Sponsor an artificial kidney for $30

Sponsor an artificial kidney for $30

SINGAPORE - Ang Mo Kio-Hougang grassroots leaders helped the National Kidney Foundation (NKF) in the launch of its new fund-raising campaign.

Some 300 grassroots leaders from the constituency pledged on Saturday to each donate the cost of an artificial kidney, part of NKF’s fund-raising campaign with a twist.

The charity stopped major fund-raising activities in 2005 after a scandal involving its then-CEO, T T Durai.

Now, instead of asking for donations to a general fund, the charity wants people to sponsor the cost of an artificial kidney for patients.

Called Be An A K Giver, the year-long public awareness campaign was launched yesterday.

For $30, people can sponsor the cost of an artificial kidney, which can be used for about a month.

That is where the MPs come in with their pledges, reported The Straits Times.

And Mr Yeo Guat Kwang, Member of Parliament for Ang Mo Kio GRC, said he will match the donations dollar for dollar.

Said Mr Yeo: “I think it’s important for me as an adviser to mobilise my grassroots leaders by leading by example... to encourage all our grassroots to do our part so that every resident will also do his part.”

An artificial kidney, shaped like a tube, plays an important role in removing waste products and cleansing the patient’s blood during dialysis.

Most kidney patients require a new artificial kidney each month. In more severe cases, patients may need a new artificial kidney every day, reported Channel NewsAsia.

The NKF has 2,400 patients in its 24 dialysis centres and takes in about 300 new patients yearly.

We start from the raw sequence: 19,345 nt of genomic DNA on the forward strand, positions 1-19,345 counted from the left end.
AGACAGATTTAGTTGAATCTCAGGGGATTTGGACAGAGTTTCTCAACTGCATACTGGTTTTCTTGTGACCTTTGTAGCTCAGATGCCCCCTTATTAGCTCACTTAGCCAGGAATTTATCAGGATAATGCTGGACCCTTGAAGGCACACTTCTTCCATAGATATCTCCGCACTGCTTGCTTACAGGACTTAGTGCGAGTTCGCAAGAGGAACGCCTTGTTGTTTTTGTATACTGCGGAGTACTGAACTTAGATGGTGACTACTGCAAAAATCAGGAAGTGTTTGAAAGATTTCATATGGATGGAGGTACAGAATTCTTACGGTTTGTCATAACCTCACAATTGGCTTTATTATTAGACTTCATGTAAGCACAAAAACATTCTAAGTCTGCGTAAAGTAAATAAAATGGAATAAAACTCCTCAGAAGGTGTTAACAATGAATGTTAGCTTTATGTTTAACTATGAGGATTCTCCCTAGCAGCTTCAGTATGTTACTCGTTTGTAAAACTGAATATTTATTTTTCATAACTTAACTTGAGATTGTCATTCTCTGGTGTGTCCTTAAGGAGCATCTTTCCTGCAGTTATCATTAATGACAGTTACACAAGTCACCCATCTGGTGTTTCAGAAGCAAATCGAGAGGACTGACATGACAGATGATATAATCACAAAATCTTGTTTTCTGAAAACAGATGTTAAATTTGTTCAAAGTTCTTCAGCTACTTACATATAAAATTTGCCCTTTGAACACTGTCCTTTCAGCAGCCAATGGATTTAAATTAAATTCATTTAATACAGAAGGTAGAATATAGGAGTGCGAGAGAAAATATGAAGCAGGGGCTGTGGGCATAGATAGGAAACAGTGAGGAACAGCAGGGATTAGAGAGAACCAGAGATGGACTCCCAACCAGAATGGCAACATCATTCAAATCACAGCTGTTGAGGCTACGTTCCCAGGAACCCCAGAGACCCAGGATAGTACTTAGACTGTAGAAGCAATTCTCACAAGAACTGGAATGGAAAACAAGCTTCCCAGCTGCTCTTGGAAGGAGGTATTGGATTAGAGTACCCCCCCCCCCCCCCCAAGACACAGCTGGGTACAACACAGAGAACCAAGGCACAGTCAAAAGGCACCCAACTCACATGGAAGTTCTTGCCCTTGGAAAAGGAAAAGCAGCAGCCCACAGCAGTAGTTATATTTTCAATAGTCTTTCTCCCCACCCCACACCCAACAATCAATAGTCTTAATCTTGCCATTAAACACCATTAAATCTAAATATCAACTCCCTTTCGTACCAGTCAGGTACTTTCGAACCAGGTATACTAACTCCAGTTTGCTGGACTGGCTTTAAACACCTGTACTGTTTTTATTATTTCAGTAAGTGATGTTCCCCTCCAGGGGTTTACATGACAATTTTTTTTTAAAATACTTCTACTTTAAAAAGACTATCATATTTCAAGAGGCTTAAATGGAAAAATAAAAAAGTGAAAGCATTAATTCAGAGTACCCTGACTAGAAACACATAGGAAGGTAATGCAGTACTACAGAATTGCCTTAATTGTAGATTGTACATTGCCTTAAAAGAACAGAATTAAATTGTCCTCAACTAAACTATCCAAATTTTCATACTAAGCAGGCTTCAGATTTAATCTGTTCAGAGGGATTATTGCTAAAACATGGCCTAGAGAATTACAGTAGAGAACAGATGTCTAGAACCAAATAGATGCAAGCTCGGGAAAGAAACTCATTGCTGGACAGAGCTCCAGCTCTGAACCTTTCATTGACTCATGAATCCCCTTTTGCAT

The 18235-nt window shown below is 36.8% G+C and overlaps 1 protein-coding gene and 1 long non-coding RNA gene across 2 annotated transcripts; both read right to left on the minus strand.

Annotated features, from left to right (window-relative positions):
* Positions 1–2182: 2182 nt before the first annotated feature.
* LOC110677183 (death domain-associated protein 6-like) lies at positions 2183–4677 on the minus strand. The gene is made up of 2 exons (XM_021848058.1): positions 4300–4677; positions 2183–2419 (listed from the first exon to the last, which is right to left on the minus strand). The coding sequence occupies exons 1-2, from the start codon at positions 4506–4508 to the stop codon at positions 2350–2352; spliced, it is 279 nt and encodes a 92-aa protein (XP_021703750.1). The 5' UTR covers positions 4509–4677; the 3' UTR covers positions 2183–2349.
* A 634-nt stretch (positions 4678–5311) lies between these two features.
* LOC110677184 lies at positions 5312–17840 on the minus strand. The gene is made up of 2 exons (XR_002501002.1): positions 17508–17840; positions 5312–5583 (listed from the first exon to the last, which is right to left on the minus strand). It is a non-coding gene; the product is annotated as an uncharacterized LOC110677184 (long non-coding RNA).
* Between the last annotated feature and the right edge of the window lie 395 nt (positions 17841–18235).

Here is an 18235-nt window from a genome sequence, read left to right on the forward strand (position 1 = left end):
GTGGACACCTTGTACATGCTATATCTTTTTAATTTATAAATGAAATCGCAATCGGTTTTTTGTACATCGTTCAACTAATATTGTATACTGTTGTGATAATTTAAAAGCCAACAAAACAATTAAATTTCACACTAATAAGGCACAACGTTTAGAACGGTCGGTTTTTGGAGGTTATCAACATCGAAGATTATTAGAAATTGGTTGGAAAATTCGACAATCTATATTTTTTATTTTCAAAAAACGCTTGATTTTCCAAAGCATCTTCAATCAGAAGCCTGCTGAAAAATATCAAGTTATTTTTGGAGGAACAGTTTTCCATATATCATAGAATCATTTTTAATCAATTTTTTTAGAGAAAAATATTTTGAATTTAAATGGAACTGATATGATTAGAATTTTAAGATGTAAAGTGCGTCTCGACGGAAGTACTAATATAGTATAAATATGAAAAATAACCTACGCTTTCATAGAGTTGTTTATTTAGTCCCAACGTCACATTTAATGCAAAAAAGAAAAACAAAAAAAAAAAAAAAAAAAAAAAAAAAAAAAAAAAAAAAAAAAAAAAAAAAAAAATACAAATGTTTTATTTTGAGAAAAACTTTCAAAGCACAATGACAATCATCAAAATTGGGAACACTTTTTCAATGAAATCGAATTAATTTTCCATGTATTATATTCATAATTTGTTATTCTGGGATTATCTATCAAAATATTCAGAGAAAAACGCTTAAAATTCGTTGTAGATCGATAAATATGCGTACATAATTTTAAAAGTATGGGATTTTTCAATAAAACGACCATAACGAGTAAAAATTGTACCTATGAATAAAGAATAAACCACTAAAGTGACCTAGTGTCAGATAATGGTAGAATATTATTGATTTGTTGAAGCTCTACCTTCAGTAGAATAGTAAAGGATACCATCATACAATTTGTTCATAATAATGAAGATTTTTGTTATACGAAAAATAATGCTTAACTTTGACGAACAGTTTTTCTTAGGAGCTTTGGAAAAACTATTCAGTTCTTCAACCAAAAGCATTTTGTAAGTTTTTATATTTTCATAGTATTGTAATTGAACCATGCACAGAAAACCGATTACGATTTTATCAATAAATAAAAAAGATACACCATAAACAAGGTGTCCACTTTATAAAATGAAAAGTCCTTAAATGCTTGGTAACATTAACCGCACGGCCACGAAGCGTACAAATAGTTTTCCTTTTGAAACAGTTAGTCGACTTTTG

The foundation has seen a 35 per cent increase in the number of patients over the last five years and it expects to handle more.

Mrs Eunice Tay, the charity’s chief executive officer said she understands that the public would want to know where and who the donations will go to and explained that the foundation would be able to provide such details, the news channel added.

But with a bleak global economic outlook, it will be tough getting donations. In fact, Mrs Tay said it is “going to be a real challenge to keep on having enough funds”.

She added: “So we’ll have to keep thinking of how we can help the patients, using the help from the community.”

The New Paper reported last August that among other expenses, the NKF forks out about $600,000 a year for ambulance services to ferry patients to the dialysis centres.

It also spends about $50,000 a month on bread and biscuits for the patients at all 24 dialysis centres during their dialysis sessions.

It was only last April that the foundation held its first fund-raising event since the 2005 scandal. The low-key charity dinner at Orchid Country Club raised $1 million.

In July 2005, the NKF under T. T. Durai mounted a lawsuit against Singapore Press Holdings for a story in The Straits Times that had highlighted a gold-plated tap in his office bathroom.

The trial later uncovered details such as his $600,000 yearly pay and first-class travel, and public confidence in the charity plummeted.

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